Tonight, reading chapters 12+13, we have an interesting (which is to say, profoundly odd and disturbing) cast of characters. First there's a pair both described as portents, but hostile to each other. On the one hand, there's a woman who is 'clothed with the sun, with the moon beneath her feet' and is in the process of giving birth. On the other, a huge red dragon with seven heads and ten horns (as ever these grotesqueries are symbolic) who just by way of introduction destroys a third of the stars with his tail. Meanwhile the woman gives birth to a son who we're told is to rule all the nations, the dragon tries to eat the baby but it is snatched away by God; the woman in turn flees to be kept safe.
And then we have the 'war in heaven' - an evocative name that is given great detail in works such as Paradise Lost and more recently Philip Pullman's The Amber Spyglass; but here only gets three verses. The dragon & his angels fight against an army of the archangel Michael & his angels. Michael's side wins, the dragon & his angels are cast down to earth. The dragon is now referred to as the Devil or Satan. We get another song proclaiming God's victory, through the blood of the Lamb and the testimony of the faithful in the face of their accuser (Satan = accuser or adversary in Hebrew). The song ends with on a chilling note, that the devil has come down to earth with great wrath, and 'woe to the earth and the sea'. Oops.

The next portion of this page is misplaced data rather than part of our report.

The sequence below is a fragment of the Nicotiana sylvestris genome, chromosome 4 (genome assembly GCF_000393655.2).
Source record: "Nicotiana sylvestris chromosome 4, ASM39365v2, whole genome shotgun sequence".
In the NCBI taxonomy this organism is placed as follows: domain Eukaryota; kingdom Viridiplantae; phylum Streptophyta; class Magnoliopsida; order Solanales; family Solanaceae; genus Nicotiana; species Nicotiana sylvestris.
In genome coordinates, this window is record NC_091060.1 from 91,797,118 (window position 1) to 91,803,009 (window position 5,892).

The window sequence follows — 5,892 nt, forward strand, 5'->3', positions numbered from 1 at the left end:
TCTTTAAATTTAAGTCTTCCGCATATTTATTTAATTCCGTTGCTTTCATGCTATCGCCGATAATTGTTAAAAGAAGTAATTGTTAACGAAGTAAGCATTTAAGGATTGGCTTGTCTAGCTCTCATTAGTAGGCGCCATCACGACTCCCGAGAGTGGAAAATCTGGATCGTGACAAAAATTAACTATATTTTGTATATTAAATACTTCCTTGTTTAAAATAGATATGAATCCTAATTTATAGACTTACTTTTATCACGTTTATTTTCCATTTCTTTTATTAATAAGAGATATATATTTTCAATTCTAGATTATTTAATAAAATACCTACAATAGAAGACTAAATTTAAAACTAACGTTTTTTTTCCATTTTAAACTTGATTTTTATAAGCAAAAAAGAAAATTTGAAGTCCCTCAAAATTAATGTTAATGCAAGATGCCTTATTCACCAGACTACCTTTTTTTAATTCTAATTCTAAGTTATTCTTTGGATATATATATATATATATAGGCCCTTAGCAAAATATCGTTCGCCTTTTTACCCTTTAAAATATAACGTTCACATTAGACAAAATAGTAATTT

|Image: The Fall of the Rebel Angels by Pieter Bruegel the Elder, |
Royal Museums of Fine Arts of Belgium, via Google Art Project / Wikipedia
Back on earth, we see the dragon/Satan pursuing the woman who'd given birth. There's a dramatic scene where she flees from him on wings and gets sanctuary in the wilderness; the dragon tries to overcome her with water but the earth swallows up the water; and she's kept safe for the same three and a half years (described twice in this chapter in different ways) that we've seen earlier. The dragon is furious and goes off to wage war on humanity, described as the rest of the woman's children.
A word on the woman and the baby before moving on. It's hard to be sure of anything in this book, but there's something very Christ-like about this account: the baby is born to rule the nations, but is under threat from the devil and both he and his mother are rescued by God in different ways. It's like a symbolic poem of Jesus' life. How it fits with the earlier talk of the Son of Man and the victory of the sacrificed Lamb is hard to say, but then time works differently in this book - call it a flashback or interlude or something.